For those interested in the Presbyterian Church (USA), get ready for a barrage of news reports. I expect by late spring or early summer the more responsible news outlets will write headlines with something to the effect of, “Presbyterian Church approves ordaining gays” while the more incendiary news outlets will print headlines like, “Presbyterians approve ordaining unrepentant homosexuals!” For those who have not been following it so closely, the Presbyterian Church’s last General Assembly approved an overture which would give ordaining bodies the authority to determine whether candidates are fit for ordination. This is nothing new. Amendments have been proposed doing such at every General Assembly since the specific prohibition against “unrepentant homosexuals ” was inserted in the late 1990s. What is new is that this year is that a majority of the presbyteries are voting to approve. If current voting patterns continue, the change will soon come into effect.
What this means is that ordaining bodies (churches in the case of elders and deacons and presbyteries in the case of lay ministers and minsters of word and sacrament) are now the ones who will determine if a potential candidate is “joyfully submitting to the Lordship of Jesus Christ in all aspects of life.” This means governing bodies will no longer be specifically tasked to focus on one aspect of a person’s life (their sexuality) while not being specifically tasked to focus on others (choose one of myriad items our confessions call sin). In practice, what this will mean is that some churches and presbyteries will likely see some gay candidates for ordination as achieving the standard while many others will still see someone living an active homosexual lifestyle as not meeting the standard. We won’t be in lockstep uniformity on this issue.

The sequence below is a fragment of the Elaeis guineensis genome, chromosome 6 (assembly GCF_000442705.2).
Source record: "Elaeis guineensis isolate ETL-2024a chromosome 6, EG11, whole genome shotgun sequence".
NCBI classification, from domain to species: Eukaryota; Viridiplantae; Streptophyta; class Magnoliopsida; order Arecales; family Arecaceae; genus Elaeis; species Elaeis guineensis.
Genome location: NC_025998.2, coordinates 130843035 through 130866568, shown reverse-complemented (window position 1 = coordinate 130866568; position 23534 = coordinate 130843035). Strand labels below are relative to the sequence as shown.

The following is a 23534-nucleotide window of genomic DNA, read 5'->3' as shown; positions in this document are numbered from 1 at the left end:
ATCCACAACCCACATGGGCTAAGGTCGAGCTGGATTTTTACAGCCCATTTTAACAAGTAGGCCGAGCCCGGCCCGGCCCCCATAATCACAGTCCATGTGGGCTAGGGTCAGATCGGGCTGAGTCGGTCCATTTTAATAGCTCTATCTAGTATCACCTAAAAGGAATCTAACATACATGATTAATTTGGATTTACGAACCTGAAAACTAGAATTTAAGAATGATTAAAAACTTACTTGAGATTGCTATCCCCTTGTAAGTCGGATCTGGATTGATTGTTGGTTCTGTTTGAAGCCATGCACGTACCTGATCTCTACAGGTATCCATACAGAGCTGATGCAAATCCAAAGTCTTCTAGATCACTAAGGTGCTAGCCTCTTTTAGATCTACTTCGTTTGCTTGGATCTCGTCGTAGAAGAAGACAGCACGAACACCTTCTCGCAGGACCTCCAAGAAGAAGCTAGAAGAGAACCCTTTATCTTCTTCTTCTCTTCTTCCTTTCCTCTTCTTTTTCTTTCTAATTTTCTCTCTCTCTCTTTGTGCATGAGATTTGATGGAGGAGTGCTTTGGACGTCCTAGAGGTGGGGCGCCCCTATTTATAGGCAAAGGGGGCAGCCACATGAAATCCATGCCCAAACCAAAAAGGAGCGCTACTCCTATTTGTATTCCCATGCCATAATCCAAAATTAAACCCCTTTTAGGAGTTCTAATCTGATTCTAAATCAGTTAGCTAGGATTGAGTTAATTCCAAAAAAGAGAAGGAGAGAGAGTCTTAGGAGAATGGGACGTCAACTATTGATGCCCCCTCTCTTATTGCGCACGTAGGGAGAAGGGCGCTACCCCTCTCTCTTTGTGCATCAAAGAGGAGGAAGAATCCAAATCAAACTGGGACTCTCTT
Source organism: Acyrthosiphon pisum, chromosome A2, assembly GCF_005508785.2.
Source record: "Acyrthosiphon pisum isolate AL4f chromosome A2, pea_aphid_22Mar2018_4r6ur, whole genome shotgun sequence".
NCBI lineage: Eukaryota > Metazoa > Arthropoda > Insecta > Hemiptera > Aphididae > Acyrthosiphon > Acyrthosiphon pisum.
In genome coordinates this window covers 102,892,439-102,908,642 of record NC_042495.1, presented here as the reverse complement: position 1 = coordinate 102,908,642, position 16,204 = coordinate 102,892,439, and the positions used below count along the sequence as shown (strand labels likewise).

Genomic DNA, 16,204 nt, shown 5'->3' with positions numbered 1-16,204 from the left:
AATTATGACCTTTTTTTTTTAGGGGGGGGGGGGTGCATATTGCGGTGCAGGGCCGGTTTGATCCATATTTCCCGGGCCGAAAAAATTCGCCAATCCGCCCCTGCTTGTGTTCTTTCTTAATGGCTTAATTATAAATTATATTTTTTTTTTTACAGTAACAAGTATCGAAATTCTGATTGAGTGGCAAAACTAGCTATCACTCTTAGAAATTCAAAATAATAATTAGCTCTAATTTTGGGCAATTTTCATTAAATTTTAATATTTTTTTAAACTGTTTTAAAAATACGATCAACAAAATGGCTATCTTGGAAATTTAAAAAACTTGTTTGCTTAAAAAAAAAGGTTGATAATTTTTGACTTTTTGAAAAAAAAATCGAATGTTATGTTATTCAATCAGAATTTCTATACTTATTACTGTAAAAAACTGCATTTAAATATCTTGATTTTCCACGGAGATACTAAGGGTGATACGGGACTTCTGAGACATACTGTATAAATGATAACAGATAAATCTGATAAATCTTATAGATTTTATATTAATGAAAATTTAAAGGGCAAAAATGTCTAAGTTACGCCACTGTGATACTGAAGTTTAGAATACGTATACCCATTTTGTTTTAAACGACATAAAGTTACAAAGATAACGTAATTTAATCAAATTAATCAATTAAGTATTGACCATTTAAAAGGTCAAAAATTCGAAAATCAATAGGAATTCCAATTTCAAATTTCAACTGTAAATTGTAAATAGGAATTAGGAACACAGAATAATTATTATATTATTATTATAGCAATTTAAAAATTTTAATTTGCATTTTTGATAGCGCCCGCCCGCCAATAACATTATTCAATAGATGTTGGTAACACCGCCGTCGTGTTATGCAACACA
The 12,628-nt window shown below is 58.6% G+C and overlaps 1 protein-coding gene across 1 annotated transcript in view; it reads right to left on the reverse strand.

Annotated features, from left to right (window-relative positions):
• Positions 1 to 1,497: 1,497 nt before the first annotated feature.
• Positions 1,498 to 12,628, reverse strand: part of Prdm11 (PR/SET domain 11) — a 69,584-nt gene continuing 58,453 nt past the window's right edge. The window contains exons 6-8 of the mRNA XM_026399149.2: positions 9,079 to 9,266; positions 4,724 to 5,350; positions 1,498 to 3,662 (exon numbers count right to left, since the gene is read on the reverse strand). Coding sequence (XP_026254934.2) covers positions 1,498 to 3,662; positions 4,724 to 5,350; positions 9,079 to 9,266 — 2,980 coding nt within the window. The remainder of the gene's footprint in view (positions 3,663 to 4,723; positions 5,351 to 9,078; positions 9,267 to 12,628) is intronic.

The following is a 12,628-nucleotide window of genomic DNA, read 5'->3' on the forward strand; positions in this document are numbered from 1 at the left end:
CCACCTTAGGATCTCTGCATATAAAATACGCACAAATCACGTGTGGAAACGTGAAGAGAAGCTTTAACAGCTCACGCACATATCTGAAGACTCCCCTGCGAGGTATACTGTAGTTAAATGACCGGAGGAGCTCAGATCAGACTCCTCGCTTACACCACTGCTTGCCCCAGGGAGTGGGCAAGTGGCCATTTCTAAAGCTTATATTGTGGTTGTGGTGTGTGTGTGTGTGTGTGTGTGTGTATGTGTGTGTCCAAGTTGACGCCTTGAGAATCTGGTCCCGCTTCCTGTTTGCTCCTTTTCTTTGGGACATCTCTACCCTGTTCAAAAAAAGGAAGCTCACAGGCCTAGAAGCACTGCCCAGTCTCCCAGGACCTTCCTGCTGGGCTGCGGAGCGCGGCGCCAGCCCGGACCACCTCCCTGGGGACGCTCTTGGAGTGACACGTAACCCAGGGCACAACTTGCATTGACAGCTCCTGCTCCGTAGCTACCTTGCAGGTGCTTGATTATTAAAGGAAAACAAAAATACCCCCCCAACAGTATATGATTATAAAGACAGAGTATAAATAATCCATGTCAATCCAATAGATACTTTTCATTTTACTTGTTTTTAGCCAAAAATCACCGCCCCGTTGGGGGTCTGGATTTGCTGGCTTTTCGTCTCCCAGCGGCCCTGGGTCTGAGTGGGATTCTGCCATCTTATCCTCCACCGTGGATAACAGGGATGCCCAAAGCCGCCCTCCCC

Conservative congregations (and presbyteries) probably won’t see this issue directly come forth before them frequently, if at all. For progressive congregations and presbyteries, it will open the door to what has been specifically barred.
I have good friends who are both for and against this amendment in the church. I respect both. Nevertheless, I am glad the amendment passed. I was never comfortable with specifically lifting up “the covenant of marriage between a man and a woman or chastity in singleness” as a requirement for ordination when the purpose was to aim it at less than 10% of the population while bypassing the other 90+ percent. In all my time as a minister, I never have heard of G6.0106b being used to question a heterosexual. I strongly suspect in the church we have far more heterosexual church officers failing to abide by this standard than homosexuals. It is just a basic fairness issue.
I hope that with this change, we can move forward together, even if some brothers and sisters (and even some congregations) move to other branches of Christ’s Church. Again, in effect, I don’t see this changing what most people experience in their local churches. Nevertheless, I see this as a step forward for Presbyterians.
What do you think? Until next time,